Trying to make an assignment like that in Visual Basic 6.0 with a data type called an integer will result in nothing more than an error on the client – whether that’s in the web browser or an application they are running.

Moving forward, all modern computer systems work on binary code,
0’s and 1’s.
Visual Basic’s data types are all oriented around the basic storage mechanism of what’s known as a byte. That is – 8 0 and 1 pairs all in a row.
You might have seen number of bytes in how large your files are, image sizes, and so on.
A byte can store eight (8) binary pairs. Put mathematically, that means you can have 2 to the 8th power (2^8) number of combinations of different potential values stored in a single byte.
That’s 256 different values that can be stored in ONE byte!
Data types are created for simplicity sake, to make it easier for programmers, quality people, and customers themselves to review data – and for technical people to review someone else’s code and understand what the hell they are doing.

Here’s the basic data types in Visual Basic 6.0 AND the values they can contain.

Data type Storage size Range
Byte 1 byte 0 to 255
Boolean 2 bytes True or False
Integer 2 bytes -32,768 to 32,767
Long (long integer) 4 bytes -2,147,483,648 to 2,147,483,647
Single (single-precision floating-point) 4 bytes -3.402823E38 to -1.401298E-45 for negative values; 1.401298E-45 to 3.402823E38 for positive values
Double (double-precision floating-point) 8 bytes -1.79769313486232E308 to -4.94065645841247E-324 for negative values; 4.94065645841247E-324 to 1.79769313486232E308 for positive values
Currency (scaled integer) 8 bytes -922,337,203,685,477.5808 to 922,337,203,685,477.5807
Decimal 14 bytes +/-79,228,162,514,264,337,593,543,950,335 with no decimal point; +/-7.9228162514264337593543950335 with 28 places to the right of the decimal; smallest non-zero number is +/-0.0000000000000000000000000001
Date 8 bytes January 1, 100 to December 31, 9999
Object 4 bytes Any Object reference
String (variable-length) 10 bytes + string length 0 to approximately 2 billion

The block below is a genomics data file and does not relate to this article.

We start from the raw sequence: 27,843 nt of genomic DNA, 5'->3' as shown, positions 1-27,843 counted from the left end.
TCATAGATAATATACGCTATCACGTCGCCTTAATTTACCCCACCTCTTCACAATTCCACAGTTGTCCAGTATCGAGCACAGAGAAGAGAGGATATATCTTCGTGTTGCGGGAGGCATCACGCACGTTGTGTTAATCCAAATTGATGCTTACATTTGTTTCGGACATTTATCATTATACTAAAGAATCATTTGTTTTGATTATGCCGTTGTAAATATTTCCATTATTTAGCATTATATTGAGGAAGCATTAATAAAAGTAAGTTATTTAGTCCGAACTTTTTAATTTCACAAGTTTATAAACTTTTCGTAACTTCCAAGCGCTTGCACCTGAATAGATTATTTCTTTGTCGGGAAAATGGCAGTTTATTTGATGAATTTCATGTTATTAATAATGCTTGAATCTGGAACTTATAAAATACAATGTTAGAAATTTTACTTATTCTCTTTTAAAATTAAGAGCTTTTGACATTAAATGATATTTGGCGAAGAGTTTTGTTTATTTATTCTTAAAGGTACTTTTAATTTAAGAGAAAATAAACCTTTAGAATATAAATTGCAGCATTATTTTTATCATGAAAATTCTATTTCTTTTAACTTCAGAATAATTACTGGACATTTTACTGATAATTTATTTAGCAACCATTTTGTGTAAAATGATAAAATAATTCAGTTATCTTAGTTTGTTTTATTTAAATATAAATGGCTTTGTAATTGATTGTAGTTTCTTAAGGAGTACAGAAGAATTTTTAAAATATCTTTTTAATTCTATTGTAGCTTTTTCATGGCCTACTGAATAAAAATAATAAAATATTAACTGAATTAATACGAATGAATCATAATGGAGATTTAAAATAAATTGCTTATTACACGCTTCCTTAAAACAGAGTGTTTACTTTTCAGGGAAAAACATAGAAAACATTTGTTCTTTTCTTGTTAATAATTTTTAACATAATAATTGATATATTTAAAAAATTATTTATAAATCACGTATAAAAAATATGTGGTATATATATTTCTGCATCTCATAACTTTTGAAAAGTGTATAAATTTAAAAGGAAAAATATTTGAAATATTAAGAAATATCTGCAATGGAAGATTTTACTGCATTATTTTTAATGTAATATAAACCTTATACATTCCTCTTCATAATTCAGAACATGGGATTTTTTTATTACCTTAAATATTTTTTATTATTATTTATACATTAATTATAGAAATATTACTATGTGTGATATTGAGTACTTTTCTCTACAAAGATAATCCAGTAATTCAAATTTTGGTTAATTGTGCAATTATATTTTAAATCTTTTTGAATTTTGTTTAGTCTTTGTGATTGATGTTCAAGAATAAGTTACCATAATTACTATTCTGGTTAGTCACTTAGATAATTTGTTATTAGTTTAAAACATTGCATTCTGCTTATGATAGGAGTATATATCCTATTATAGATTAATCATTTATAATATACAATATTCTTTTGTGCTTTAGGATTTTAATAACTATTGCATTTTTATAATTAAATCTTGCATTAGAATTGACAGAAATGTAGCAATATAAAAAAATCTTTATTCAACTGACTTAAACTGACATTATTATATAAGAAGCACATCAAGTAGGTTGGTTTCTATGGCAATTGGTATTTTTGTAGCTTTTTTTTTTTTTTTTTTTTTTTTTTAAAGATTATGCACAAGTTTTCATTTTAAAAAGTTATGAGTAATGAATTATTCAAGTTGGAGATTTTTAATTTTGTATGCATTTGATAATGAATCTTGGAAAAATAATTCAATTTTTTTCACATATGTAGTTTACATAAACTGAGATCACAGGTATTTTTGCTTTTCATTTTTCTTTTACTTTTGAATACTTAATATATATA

String (fixed-length) Length of string 1 to approximately 65,400
Variant (with numbers) 16 bytes Any numeric value up to the range of a Double
Variant (with characters) 22 bytes + string length Same range as for variable-length String

In any case, the ‘joke’ I played on Bob was simple:

If you have a string data type, and store the value of 1 in there, you wind up with the value of “1”. If you add “1” as a string with “1” as a string – that’s something known as string concatenation – you wind up with the value of “11”.

Now if you store the value in an integer type, and take 1 as an integer and add it to 1, that’s equivalent to saying 1 + 1 = 2..

And finally, a concept I will get into later – if you have 1 and you do a bitwise operation called an AND with1 AND 1 = 0.

So my joke was nothing more than a joke based on data types, a pretty boring and lame concept if you’re not a geek, and in hindsight, it was MUCH funnier then that it is now.

This is not to say that data types do not introduce problems of their own, some problems can be quite obscure in fact – including problems such as understanding rollover, rollunder and overflow.

When you reach the capacity limits of strong numeric real number based types, the next value in that sequence will cause an overflow condition.

For example – if you have an integer which ‘contains’ the value 32767 in it, and you add 1, Visual Basic will quite literally tell you that you have an error yin your code.

This is nothing more than saying that you have reached capacity for that type.

Some programming languages – for instance older versions of “C” do something entirely different if using the same storage space – it will quite literally ‘rollunder’.

So the NEXT valid AFTER 32767 BECOMES NEGATIVE 32768.


You heard right.

Adding ‘1’ to ‘32767 to something called a signed integer in the ‘c’ language will result in -32768!